books and records provisions of the FCPA, and Alcatel-Lucent would pay a total criminal fine of U.S. $ 92 million—payable in four installments over the course of three years. In addition, three Alcatel-Lucent subsidiaries—Alcatel-Lucent France, Alcatel-Lucent Trade and Alcatel Centroamerica—would each plead guilty to
violations of the FCPA’s antibribery, books and records and internal accounting controls provisions. The agreement with the DOJ would also contain provisions relating to a three-year French anticorruption compliance monitor. If Alcatel-Lucent fully complies with the terms of the DPA, the DOJ would dismiss the charges upon
conclusion of the three-year term.”

For the trials and tribulations on both sides of this corporate hyphen see here and here.

Thirsty for more? OK, here is the last one.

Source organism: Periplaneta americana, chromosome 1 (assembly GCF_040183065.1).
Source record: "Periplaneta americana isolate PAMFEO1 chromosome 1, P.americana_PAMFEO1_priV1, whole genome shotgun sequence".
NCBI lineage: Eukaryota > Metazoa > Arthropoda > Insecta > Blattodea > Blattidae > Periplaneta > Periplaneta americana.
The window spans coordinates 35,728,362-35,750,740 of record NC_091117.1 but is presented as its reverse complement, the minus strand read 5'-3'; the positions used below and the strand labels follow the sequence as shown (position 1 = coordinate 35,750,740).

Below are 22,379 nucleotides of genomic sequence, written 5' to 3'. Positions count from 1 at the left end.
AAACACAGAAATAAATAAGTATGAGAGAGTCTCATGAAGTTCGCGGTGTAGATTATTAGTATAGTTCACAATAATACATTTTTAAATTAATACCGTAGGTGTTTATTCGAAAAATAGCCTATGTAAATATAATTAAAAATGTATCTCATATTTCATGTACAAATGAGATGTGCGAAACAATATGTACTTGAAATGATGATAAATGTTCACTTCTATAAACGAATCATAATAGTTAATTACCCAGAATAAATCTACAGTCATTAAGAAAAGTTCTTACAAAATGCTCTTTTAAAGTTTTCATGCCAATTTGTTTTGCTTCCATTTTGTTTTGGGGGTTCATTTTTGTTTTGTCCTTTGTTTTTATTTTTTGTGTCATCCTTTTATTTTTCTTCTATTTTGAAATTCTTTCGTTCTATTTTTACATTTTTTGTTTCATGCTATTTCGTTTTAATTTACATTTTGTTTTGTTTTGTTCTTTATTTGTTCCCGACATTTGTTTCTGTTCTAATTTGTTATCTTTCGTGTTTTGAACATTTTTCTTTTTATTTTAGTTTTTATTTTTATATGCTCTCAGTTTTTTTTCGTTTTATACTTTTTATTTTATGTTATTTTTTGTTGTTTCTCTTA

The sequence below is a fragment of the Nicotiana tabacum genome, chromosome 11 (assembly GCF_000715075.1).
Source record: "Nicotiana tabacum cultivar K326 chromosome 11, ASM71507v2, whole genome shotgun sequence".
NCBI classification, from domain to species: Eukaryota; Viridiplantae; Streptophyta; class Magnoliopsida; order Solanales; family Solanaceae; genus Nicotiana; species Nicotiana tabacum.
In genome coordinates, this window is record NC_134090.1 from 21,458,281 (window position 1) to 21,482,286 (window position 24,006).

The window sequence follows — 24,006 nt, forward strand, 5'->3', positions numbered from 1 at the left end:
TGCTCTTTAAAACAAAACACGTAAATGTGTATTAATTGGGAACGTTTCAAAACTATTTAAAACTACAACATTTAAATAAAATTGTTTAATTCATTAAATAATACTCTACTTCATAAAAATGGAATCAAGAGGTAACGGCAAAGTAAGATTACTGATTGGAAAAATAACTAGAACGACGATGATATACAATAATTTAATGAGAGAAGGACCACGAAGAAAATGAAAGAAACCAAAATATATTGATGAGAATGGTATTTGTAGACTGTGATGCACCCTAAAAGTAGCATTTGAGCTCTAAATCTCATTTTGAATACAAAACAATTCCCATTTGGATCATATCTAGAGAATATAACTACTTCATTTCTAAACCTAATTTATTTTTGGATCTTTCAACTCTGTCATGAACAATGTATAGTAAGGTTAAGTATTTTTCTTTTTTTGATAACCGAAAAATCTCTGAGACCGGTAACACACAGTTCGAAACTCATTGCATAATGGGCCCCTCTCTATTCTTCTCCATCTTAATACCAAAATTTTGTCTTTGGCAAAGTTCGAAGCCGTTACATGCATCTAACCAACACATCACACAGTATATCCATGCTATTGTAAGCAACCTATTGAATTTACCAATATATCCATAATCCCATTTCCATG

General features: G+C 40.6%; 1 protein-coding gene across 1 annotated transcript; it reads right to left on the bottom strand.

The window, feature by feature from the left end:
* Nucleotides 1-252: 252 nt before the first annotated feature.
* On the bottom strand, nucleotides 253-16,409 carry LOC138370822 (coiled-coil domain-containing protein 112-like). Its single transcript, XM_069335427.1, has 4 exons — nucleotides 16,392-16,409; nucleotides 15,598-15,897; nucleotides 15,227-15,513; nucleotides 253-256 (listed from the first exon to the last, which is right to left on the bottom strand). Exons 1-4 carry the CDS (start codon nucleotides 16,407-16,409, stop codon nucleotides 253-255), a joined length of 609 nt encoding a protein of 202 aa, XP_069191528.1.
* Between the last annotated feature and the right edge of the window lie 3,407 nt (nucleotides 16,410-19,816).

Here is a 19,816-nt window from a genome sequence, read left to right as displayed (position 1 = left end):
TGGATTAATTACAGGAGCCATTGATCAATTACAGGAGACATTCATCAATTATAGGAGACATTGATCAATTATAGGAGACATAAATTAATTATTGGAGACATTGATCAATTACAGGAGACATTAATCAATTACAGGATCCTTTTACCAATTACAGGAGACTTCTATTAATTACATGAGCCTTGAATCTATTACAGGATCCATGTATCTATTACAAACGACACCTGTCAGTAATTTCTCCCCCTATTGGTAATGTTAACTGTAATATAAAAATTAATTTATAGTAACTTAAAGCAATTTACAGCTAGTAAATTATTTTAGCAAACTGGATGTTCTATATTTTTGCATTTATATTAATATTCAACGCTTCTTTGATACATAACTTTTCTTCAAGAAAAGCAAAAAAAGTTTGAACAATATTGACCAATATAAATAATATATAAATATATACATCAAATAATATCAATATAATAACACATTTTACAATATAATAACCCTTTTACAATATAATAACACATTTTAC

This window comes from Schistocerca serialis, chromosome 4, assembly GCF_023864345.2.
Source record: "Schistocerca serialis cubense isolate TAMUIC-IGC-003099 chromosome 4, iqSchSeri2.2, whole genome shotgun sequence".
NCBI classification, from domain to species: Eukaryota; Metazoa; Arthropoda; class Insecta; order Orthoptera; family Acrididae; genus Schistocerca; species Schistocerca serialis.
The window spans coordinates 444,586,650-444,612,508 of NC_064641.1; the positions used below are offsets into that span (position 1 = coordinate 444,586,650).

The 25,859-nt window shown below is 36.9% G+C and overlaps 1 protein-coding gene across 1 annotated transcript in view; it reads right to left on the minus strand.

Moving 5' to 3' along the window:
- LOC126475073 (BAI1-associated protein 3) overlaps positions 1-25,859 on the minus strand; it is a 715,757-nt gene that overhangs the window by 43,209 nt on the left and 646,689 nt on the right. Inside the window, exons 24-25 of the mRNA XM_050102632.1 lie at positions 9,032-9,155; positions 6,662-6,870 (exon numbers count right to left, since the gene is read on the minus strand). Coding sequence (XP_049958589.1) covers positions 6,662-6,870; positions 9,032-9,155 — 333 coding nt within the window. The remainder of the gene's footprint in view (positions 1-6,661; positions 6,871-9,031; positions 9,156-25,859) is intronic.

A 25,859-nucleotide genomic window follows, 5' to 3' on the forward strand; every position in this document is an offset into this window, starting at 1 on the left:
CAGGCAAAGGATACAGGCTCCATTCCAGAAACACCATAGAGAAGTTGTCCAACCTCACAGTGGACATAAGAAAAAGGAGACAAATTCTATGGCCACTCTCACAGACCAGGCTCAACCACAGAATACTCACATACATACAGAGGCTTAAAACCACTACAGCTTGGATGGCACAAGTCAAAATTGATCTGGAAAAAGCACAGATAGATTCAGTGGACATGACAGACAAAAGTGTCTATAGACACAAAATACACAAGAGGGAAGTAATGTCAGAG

Maxwell Technologies Inc.

Here is what the company’s CEO had to say about its $9.3 million accural for a potential FCPA settlement:

“Unfortunately, all this good news is tempered by the GAAP required $9.3 million accrual we recorded in Q4 for the potential settlement of FCPA violations in connection with the sale of high-voltage capacitor products in China by our Swiss subsidiary. As we reported previously, after we became aware of questionable payments made to an independent sales agent in China, we disclosed that discovery and initiated an internal review and we have been voluntarily sharing information with the SEC and the Justice Department.”

See also here.

*****

A good weekend to all.

BAE